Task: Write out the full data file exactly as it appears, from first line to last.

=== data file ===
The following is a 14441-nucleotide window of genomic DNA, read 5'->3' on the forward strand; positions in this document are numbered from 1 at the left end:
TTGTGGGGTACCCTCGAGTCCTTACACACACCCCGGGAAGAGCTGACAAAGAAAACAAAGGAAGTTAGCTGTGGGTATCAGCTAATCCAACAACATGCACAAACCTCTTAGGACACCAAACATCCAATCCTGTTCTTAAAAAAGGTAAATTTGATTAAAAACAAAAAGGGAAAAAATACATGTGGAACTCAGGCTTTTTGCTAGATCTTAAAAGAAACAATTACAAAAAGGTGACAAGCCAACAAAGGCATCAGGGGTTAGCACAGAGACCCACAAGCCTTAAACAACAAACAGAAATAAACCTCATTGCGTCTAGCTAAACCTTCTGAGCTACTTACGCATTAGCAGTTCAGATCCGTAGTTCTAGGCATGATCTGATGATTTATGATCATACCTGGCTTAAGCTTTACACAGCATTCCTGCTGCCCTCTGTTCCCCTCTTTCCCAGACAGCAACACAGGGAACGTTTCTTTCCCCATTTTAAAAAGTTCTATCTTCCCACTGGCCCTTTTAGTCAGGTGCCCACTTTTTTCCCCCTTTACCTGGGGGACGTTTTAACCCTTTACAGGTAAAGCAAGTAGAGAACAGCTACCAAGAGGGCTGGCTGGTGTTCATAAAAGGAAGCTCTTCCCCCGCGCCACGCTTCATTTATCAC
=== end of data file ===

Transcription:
The following is a 14441-nucleotide window of genomic DNA, read 5'->3' on the forward strand; positions in this document are numbered from 1 at the left end:
TTGTGGGGTACCCTCGAGTCCTTACACACACCCCGGGAAGAGCTGACAAAGAAAACAAAGGAAGTTAGCTGTGGGTATCAGCTAATCCAACAACATGCACAAACCTCTTAGGACACCAAACATCCAATCCTGTTCTTAAAAAAGGTAAATTTGATTAAAAACAAAAAGGGAAAAAATACATGTGGAACTCAGGCTTTTTGCTAGATCTTAAAAGAAACAATTACAAAAAGGTGACAAGCCAACAAAGGCATCAGGGGTTAGCACAGAGACCCACAAGCCTTAAACAACAAACAGAAATAAACCTCATTGCGTCTAGCTAAACCTTCTGAGCTACTTACGCATTAGCAGTTCAGATCCGTAGTTCTAGGCATGATCTGATGATTTATGATCATACCTGGCTTAAGCTTTACACAGCATTCCTGCTGCCCTCTGTTCCCCTCTTTCCCAGACAGCAACACAGGGAACGTTTCTTTCCCCATTTTAAAAAGTTCTATCTTCCCACTGGCCCTTTTAGTCAGGTGCCCACTTTTTTCCCCCTTTACCTGGGGGACGTTTTAACCCTTTACAGGTAAAGCAAGTAGAGAACAGCTACCAAGAGGGCTGGCTGGTGTTCATAAAAGGAAGCTCTTCCCCCGCGCCACGCTTCATTTATCAC